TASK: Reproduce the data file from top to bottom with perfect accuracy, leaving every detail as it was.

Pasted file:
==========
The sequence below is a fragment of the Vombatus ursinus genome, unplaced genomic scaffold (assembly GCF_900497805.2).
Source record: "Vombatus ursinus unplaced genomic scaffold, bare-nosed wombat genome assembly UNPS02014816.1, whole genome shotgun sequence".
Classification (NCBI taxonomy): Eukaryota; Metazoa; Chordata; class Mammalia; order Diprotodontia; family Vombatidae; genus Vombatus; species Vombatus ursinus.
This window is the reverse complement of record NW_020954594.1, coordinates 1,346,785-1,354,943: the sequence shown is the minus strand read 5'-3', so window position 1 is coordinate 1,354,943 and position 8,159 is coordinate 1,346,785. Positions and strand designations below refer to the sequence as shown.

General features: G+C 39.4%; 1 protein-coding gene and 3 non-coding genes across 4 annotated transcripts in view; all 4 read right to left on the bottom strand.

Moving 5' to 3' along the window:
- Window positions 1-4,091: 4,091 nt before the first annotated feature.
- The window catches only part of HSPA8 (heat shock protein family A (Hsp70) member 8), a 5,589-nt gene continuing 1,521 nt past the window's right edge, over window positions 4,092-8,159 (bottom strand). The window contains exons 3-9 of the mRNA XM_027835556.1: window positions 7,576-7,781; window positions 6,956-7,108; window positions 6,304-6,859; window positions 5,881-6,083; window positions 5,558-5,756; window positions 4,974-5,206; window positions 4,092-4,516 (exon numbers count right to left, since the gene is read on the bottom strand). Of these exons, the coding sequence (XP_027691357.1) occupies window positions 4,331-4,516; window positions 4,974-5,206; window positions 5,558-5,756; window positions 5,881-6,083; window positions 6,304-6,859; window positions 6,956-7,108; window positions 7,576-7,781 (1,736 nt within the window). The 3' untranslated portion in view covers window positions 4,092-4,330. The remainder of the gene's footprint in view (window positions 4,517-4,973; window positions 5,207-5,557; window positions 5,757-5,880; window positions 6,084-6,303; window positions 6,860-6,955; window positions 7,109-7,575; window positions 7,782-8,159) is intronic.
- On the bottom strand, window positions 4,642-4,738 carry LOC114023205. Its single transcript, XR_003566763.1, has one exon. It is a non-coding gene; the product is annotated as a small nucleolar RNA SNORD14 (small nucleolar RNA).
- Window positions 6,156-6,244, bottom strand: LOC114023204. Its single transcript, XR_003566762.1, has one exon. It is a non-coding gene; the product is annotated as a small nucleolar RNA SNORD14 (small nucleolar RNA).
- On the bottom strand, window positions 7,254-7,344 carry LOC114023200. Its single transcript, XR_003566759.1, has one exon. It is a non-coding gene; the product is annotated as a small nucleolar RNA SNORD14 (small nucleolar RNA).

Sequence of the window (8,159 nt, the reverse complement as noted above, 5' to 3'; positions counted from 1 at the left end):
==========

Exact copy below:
The sequence below is a fragment of the Vombatus ursinus genome, unplaced genomic scaffold (assembly GCF_900497805.2).
Source record: "Vombatus ursinus unplaced genomic scaffold, bare-nosed wombat genome assembly UNPS02014816.1, whole genome shotgun sequence".
Classification (NCBI taxonomy): Eukaryota; Metazoa; Chordata; class Mammalia; order Diprotodontia; family Vombatidae; genus Vombatus; species Vombatus ursinus.
This window is the reverse complement of record NW_020954594.1, coordinates 1,346,785-1,354,943: the sequence shown is the minus strand read 5'-3', so window position 1 is coordinate 1,354,943 and position 8,159 is coordinate 1,346,785. Positions and strand designations below refer to the sequence as shown.

General features: G+C 39.4%; 1 protein-coding gene and 3 non-coding genes across 4 annotated transcripts in view; all 4 read right to left on the bottom strand.

Moving 5' to 3' along the window:
- Window positions 1-4,091: 4,091 nt before the first annotated feature.
- The window catches only part of HSPA8 (heat shock protein family A (Hsp70) member 8), a 5,589-nt gene continuing 1,521 nt past the window's right edge, over window positions 4,092-8,159 (bottom strand). The window contains exons 3-9 of the mRNA XM_027835556.1: window positions 7,576-7,781; window positions 6,956-7,108; window positions 6,304-6,859; window positions 5,881-6,083; window positions 5,558-5,756; window positions 4,974-5,206; window positions 4,092-4,516 (exon numbers count right to left, since the gene is read on the bottom strand). Of these exons, the coding sequence (XP_027691357.1) occupies window positions 4,331-4,516; window positions 4,974-5,206; window positions 5,558-5,756; window positions 5,881-6,083; window positions 6,304-6,859; window positions 6,956-7,108; window positions 7,576-7,781 (1,736 nt within the window). The 3' untranslated portion in view covers window positions 4,092-4,330. The remainder of the gene's footprint in view (window positions 4,517-4,973; window positions 5,207-5,557; window positions 5,757-5,880; window positions 6,084-6,303; window positions 6,860-6,955; window positions 7,109-7,575; window positions 7,782-8,159) is intronic.
- On the bottom strand, window positions 4,642-4,738 carry LOC114023205. Its single transcript, XR_003566763.1, has one exon. It is a non-coding gene; the product is annotated as a small nucleolar RNA SNORD14 (small nucleolar RNA).
- Window positions 6,156-6,244, bottom strand: LOC114023204. Its single transcript, XR_003566762.1, has one exon. It is a non-coding gene; the product is annotated as a small nucleolar RNA SNORD14 (small nucleolar RNA).
- On the bottom strand, window positions 7,254-7,344 carry LOC114023200. Its single transcript, XR_003566759.1, has one exon. It is a non-coding gene; the product is annotated as a small nucleolar RNA SNORD14 (small nucleolar RNA).

Sequence of the window (8,159 nt, the reverse complement as noted above, 5' to 3'; positions counted from 1 at the left end):